Adrian Lipscombe, chef-owner of Uptowne Café and Bakery in La Crosse, Wisconsin, noticed something unusual happening after the death of George Floyd and the resulting Black Lives Matter protests. She began receiving anonymous donations and Venmo payments from acquaintances and strangers (mostly white women, she said) including messages such as, “for your emotional labor” and sometimes without a message at all.
She was unsure what to do with the money, until she had a moment of clarity the next morning: “If I’m going to accept this money, I have to do something with it,” she said. “I’m going to buy land and have it be Black-owned land.”
The goal of Lipscombe’s project is to preserve and share Black agricultural traditions and foodways by purchasing land, operating a working farm and creating a “sanctuary” that serves as a space to document and preserve Black agricultural practices. She’s looking to connect with Black farmers, figure out who’s still out there, collect their traditional ways of planting and copy that on the land.
By the end of that day on June 7, the 40 Acres & a Mule GoFundMe campaign was online, and in the first 10 days had received more than half of her goal of $100,000, including an early donation by Organic Valley. Today, the goal has been bumped up to $250,000 and has raised more than $100,000. The contributions made to the fundraiser will cover funds to purchase land, pay taxes and buy farm tools. Anything beyond that will be made available to Black organizations concentrating on preserving Black foodways and supporting Black farmers.
“In the farming industry and agriculture industry, Blacks account for less than 1% of ownership, but less than 1% of farmers in it,” Lipscombe told HuffPost. “During COVID and the stress that we are having now in our agricultural field, the numbers are dwindling even further.”
The phrase “40 acres and a mule” is based on a promise made after the Civil War by Union general William T. Sherman that every freed enslaved person’s family would receive 40 acres of land (later on in the deal, a mule was tossed in for good measure). But three months later, after Abraham Lincoln was assassinated, the order was repealed by his successor Andrew Johnson and the land was taken back.
“We’re filling a very large gap within agriculture on Black foodways,” Lipscombe said, “be it connecting farmers to grants, trusts or loans that they may not have known about.” That education is also about documenting the history that Lipscombe says “has not been collected on a larger span, especially in the present time.”
“What am I leaving our future generations to see? What stories are we leaving them to learn from, adapt and to understand? That they have rights, and they have freedoms, and they have space to be able to take up?”
– Adrian Lipscombe
According to Lipscombe, “This land will be a space to teach others how to farm and stress the importance of Black farms. The land will tell the story of how Blacks grew food through our ancestral ways into today.”
When Lipscombe thinks about the power of Black land ownership, she thinks back to her great-grandfather, who was known for buying land, and purchased property for his kids. “It was instilled in me that land equals security, freedom and ownership and part of the nation.”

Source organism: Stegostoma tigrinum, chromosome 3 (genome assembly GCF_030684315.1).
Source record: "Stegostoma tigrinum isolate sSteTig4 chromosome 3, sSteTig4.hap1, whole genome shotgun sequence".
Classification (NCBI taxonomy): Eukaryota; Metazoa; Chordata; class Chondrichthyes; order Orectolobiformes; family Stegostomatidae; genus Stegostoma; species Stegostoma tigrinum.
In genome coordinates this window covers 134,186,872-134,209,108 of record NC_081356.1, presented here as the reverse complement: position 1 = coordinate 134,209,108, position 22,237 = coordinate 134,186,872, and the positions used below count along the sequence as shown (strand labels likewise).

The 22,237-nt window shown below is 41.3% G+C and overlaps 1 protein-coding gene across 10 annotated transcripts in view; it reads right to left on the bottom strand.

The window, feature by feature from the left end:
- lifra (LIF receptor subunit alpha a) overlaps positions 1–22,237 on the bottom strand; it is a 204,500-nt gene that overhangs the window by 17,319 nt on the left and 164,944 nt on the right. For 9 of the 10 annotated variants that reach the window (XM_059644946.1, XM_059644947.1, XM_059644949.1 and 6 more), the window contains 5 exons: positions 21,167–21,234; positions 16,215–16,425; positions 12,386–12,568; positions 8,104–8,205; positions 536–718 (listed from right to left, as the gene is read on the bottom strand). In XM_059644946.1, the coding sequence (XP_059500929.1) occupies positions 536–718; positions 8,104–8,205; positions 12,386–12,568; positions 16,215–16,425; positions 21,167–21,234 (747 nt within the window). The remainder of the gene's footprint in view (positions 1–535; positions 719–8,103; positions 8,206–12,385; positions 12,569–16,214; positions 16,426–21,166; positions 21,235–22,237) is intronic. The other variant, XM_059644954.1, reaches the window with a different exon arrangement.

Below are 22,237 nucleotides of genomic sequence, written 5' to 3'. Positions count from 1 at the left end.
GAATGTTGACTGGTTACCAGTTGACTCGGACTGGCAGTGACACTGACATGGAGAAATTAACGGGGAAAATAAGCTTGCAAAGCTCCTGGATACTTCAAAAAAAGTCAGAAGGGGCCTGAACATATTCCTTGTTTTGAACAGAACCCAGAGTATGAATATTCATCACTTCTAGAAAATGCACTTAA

Lipscombe, who has a background in architecture, does not have her eye on a specific piece of land yet, but she’s building the foundation of the program to ensure its long-term success. To her, this is not just about where the property is located but who owns it, soil quality and additional factors. “What indigenous nation was on this piece of property? That plays a significant part too, and part of our mission is always to respect the land,” Lipscombe said.
Documenting the importance of Black foodways is now more critical than ever. According to the USDA’s 2017 Census of Agriculture, which is a complete count of U.S. farms and ranches and the people who operate them, the U.S. had over 48,000 Black farmers, which accounts for 1.4% of the country’s 3.4 million food producers. The findings show that the proportion of Black-operated farms, however, decreased from the prior survey in 2012, when 35,000 of the 2 million farms in the U.S. were Black-operated. Those Black-owned farms account for 4.7 million acres of land, which is 0.5% of total farmland in the U.S. The majority of these farms are sitting on fewer than 180 acres of land.
Black farmers have historically met resistance, struggling to get government assistance from the USDA and being denied loans. It’s estimated that from 1910 to 1997, 90% of land owned by African Americans was lost due to a legal term called “heirs property,” which describes land that was owned by an ancestor who died without leaving a will ― it’s the leading cause of involuntary land loss among African Americans. While a rule to amend this has been passed in eight states, factors such as these have been amplified during this time of COVID-19. The agriculture industry has taken significant hits since the downturn, with Black farmers struggling to get access to receiving COVID-19 aid.
Lipscombe wonders what farms might look like today if the “40 acres and a mule” order wasn’t taken back, if all that land was still owned by Black landowners. What would Black foodways look like, and what would their legacy be?
“What am I leaving our future generations to see? What stories are we leaving them to learn from, adapt and to understand? That they have rights, and they have freedoms, and they have space to be able to take up?” Lipscombe asked. “We have to hunt down that legacy and look for it, as we have to hunt down and find out who we are through taking a DNA test to find out where we’re exactly from, to find our identity.”
Lipscombe hopes that 40 Acres & a Mule can help to preserve the storytelling of these legacies, and that these answers will become more known to all.